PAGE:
It is particularly the case with large diameter calender rolls that the roll features in addition to the described peripheral drilled passages an enlarged centerbore serving to save mass and weight and which is maintained free of the heat transfer fluid. In this way the weight of the roll remains low and the volume of heat transfer fluid required is reduced, simultaneously resulting in savings in energy costs.
Practically all of the rolls of this type, when having a large diameter, are driven by means engaging a trunnion, i.e. are entrained not only by the material web passing through or by the counter roll. In this case the fluid is supplied through the trunnion facing away from the drive end, the returning fluid passing through this trunnion and then also leaving the roll. In the trunnion at the drive end the diversion of the fluid from the supply to the return drill passages is provided.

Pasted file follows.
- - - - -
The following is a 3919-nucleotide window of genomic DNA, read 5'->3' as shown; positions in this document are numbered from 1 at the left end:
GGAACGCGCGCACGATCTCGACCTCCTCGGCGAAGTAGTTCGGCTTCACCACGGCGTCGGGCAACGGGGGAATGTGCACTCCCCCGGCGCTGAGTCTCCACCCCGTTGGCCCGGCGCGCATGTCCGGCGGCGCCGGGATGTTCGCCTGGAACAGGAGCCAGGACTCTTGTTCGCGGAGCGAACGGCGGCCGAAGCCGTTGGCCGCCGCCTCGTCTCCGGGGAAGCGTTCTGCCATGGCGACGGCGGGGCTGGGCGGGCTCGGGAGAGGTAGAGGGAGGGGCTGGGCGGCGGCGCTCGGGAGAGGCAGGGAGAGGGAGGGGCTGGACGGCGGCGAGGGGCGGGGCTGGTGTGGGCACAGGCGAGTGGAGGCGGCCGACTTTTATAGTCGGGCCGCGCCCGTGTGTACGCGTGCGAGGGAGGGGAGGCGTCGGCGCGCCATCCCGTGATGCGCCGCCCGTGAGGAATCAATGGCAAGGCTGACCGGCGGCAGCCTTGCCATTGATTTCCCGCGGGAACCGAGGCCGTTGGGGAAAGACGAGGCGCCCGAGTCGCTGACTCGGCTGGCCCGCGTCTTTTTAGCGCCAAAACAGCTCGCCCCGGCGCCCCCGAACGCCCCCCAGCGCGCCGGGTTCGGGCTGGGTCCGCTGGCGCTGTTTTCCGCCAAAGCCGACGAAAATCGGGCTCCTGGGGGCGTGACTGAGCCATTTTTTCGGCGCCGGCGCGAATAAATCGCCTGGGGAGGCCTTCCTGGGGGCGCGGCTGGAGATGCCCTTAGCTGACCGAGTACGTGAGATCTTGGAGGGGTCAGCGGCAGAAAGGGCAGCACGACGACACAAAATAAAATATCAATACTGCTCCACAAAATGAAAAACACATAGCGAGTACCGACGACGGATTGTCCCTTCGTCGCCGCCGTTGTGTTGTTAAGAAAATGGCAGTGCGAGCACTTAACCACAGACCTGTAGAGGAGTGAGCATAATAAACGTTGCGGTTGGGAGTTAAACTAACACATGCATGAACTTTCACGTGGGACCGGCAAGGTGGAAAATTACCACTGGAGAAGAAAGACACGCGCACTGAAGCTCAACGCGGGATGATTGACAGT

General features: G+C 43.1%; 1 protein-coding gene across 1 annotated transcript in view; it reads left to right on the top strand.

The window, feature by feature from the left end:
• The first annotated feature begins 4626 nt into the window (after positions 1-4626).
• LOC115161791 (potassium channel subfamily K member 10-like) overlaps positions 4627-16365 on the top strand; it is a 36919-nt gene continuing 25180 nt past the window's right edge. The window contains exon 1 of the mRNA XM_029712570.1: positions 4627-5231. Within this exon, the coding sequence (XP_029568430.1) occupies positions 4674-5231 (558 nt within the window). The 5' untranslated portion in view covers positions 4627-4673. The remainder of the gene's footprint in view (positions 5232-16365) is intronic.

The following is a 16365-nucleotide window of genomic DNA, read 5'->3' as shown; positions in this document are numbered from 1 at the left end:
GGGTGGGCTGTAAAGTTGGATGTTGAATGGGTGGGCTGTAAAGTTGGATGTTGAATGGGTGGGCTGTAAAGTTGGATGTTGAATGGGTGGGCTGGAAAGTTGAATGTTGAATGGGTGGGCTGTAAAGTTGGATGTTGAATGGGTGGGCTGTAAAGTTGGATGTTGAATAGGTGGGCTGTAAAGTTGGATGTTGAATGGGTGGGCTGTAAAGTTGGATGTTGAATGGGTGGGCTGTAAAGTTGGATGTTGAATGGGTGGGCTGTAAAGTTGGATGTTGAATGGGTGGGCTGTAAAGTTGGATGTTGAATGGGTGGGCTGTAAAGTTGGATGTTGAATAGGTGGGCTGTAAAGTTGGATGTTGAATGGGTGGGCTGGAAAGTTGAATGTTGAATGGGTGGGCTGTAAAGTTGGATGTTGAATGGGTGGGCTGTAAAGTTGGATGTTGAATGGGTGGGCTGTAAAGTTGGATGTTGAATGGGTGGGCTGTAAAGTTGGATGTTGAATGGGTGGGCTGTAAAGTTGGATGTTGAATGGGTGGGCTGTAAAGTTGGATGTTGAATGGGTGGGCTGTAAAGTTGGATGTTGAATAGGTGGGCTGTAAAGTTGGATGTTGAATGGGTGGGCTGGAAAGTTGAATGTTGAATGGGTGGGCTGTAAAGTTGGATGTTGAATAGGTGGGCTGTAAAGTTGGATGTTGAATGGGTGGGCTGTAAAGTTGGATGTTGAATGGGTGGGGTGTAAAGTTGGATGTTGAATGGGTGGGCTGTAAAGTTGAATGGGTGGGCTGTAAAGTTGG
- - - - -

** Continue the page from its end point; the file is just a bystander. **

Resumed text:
To limit the quantity of heat flowing into the diversion trunnion both the supply and outlet passages and the peripheral drilled passages in the immediate vicinity of the trunnion and the diversion passages in the trunnion are insulated. Without this insulation the trunnion would be heated up stronger than the body of the roll and expand radially more than the body of the roll. Due to the existing bolted connection this expansion would be transferred also to the body of the roll to aggravate the so-called Oxbow Effect occurring in any case at the edges of the body of the roll. Since to avoid being damaged at the edges the material web guided over the body of the roll needs to be slightly narrower than the so-called web length of the roll, the loss in heat of the roll body at the narrow portions of the web remaining free at the end of the roll is less than otherwise at the roll surface, as a result of which the ends of the roll when heated feature a larger diameter than the roll portion located further towards the middle of the roll. This effect is highly undesirable for treatment of the material web. Attempts are made to obviate this effect, more particularly, by arranging for a reduced heat supply to the end of the roll or to provide special cooling thereof. Any amplification in this effect as may materialize from an additional increase in temperature of the trunnion is unacceptable.